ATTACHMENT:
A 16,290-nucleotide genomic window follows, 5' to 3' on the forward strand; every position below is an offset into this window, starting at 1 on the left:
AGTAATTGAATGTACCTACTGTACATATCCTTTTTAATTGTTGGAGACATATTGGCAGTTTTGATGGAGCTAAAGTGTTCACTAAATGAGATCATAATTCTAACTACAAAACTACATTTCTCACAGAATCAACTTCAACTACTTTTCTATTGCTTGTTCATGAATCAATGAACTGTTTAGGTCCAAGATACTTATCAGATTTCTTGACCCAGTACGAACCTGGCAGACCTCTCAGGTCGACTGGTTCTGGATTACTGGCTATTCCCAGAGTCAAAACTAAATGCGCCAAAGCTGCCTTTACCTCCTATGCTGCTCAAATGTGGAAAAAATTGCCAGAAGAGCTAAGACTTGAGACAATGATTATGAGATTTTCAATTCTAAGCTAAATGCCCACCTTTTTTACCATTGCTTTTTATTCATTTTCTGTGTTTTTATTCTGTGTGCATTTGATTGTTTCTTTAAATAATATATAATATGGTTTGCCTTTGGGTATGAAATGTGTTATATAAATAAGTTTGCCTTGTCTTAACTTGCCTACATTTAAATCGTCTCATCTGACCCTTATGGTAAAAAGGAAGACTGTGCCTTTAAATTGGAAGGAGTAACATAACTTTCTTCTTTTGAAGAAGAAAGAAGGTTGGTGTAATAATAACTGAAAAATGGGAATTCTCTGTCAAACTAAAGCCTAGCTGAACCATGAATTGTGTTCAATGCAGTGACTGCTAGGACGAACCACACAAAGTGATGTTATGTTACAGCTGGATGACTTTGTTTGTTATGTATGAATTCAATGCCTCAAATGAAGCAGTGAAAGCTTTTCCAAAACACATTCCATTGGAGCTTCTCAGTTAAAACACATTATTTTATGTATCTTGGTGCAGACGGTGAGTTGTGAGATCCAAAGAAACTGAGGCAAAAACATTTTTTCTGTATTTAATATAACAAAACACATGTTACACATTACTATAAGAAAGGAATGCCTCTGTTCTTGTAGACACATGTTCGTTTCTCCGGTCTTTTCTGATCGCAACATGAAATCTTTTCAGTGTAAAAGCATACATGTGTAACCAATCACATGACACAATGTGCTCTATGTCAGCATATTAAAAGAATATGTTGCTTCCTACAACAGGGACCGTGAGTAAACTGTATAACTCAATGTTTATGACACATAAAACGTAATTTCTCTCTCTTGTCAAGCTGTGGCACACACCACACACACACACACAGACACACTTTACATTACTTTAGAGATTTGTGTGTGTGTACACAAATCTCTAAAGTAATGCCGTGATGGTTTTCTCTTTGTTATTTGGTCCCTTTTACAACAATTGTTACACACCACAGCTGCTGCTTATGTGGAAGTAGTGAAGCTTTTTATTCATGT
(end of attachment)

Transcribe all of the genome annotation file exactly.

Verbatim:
A 16,290-nucleotide genomic window follows, 5' to 3' on the forward strand; every position below is an offset into this window, starting at 1 on the left:
AGTAATTGAATGTACCTACTGTACATATCCTTTTTAATTGTTGGAGACATATTGGCAGTTTTGATGGAGCTAAAGTGTTCACTAAATGAGATCATAATTCTAACTACAAAACTACATTTCTCACAGAATCAACTTCAACTACTTTTCTATTGCTTGTTCATGAATCAATGAACTGTTTAGGTCCAAGATACTTATCAGATTTCTTGACCCAGTACGAACCTGGCAGACCTCTCAGGTCGACTGGTTCTGGATTACTGGCTATTCCCAGAGTCAAAACTAAATGCGCCAAAGCTGCCTTTACCTCCTATGCTGCTCAAATGTGGAAAAAATTGCCAGAAGAGCTAAGACTTGAGACAATGATTATGAGATTTTCAATTCTAAGCTAAATGCCCACCTTTTTTACCATTGCTTTTTATTCATTTTCTGTGTTTTTATTCTGTGTGCATTTGATTGTTTCTTTAAATAATATATAATATGGTTTGCCTTTGGGTATGAAATGTGTTATATAAATAAGTTTGCCTTGTCTTAACTTGCCTACATTTAAATCGTCTCATCTGACCCTTATGGTAAAAAGGAAGACTGTGCCTTTAAATTGGAAGGAGTAACATAACTTTCTTCTTTTGAAGAAGAAAGAAGGTTGGTGTAATAATAACTGAAAAATGGGAATTCTCTGTCAAACTAAAGCCTAGCTGAACCATGAATTGTGTTCAATGCAGTGACTGCTAGGACGAACCACACAAAGTGATGTTATGTTACAGCTGGATGACTTTGTTTGTTATGTATGAATTCAATGCCTCAAATGAAGCAGTGAAAGCTTTTCCAAAACACATTCCATTGGAGCTTCTCAGTTAAAACACATTATTTTATGTATCTTGGTGCAGACGGTGAGTTGTGAGATCCAAAGAAACTGAGGCAAAAACATTTTTTCTGTATTTAATATAACAAAACACATGTTACACATTACTATAAGAAAGGAATGCCTCTGTTCTTGTAGACACATGTTCGTTTCTCCGGTCTTTTCTGATCGCAACATGAAATCTTTTCAGTGTAAAAGCATACATGTGTAACCAATCACATGACACAATGTGCTCTATGTCAGCATATTAAAAGAATATGTTGCTTCCTACAACAGGGACCGTGAGTAAACTGTATAACTCAATGTTTATGACACATAAAACGTAATTTCTCTCTCTTGTCAAGCTGTGGCACACACCACACACACACACACAGACACACTTTACATTACTTTAGAGATTTGTGTGTGTGTACACAAATCTCTAAAGTAATGCCGTGATGGTTTTCTCTTTGTTATTTGGTCCCTTTTACAACAATTGTTACACACCACAGCTGCTGCTTATGTGGAAGTAGTGAAGCTTTTTATTCATGT